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Macy's AMEX joint account process now an HP for Secondary?


user1982
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So my mom is willing to add me as a joint (not authorized) user for her vintage 92' Macy's account (AMEX since 11'), which I have understood per old CB threads to be a process that pulls only *her* credit report, which is well over 800. 

 

However, a "Consumer Credit Specialist" at Macy's informed me this would be a HP on *MY* credit. Obviously, if my credit were good enough to qualify for the card on my own I would be applying on my own 😛

 

So...I suppose this process has changed to be a HP for the secondary account holder :(  I was really hoping to avoid Capital One to prove I could handle a big girl card. shucks.

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1) How did they inform YOU of anything?  They should only be in communication with the cardholder.

2) Easiest way to add people as an AU is typically online. 

2a) You are not seeking to be added as an AU, but rather as a JOINT cardholder, which necessarily means you have to be creditworthy as you are being added in a capacity that leaves you responsible for the entirety of the account. 

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As an applicant to be a joint account holder, any bank is going to HP (no matter how strong the credit of the other account holder).  However, the stronger credit of both proposed account holders is the one that is likely to sway approval.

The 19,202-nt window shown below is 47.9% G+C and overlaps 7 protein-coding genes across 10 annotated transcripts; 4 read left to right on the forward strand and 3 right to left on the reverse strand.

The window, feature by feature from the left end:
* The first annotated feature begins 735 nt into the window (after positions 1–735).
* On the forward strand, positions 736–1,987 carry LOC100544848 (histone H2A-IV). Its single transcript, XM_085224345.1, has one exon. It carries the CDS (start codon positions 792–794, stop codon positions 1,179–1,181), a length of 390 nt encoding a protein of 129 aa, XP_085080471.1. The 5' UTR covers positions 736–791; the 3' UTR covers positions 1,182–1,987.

I'll speculate that the only time the credit of the weaker account holder might prevent approval would be if there substantial defaulted, unpaid obligations that are potentially subject to judgement, potentially impairing that person's ability to cover debt.  Even then, I'm not sure it's a factor.

 

In other words, I suggest you go ahead and let them do the hard pull.  I particularly stress that advice if you merely have past delinquencies on file, but no defaulted debt.

 

Having noted @centex's question, I'll note that the credit scoring of AU accounts, where the AU doesn't share the same address of the main cardholder, is sketchy at present.  There is good anecdotal evidence that such accounts are ignored for FICO scoring, under at least some models.  But, as I said, it's a sketchy situation.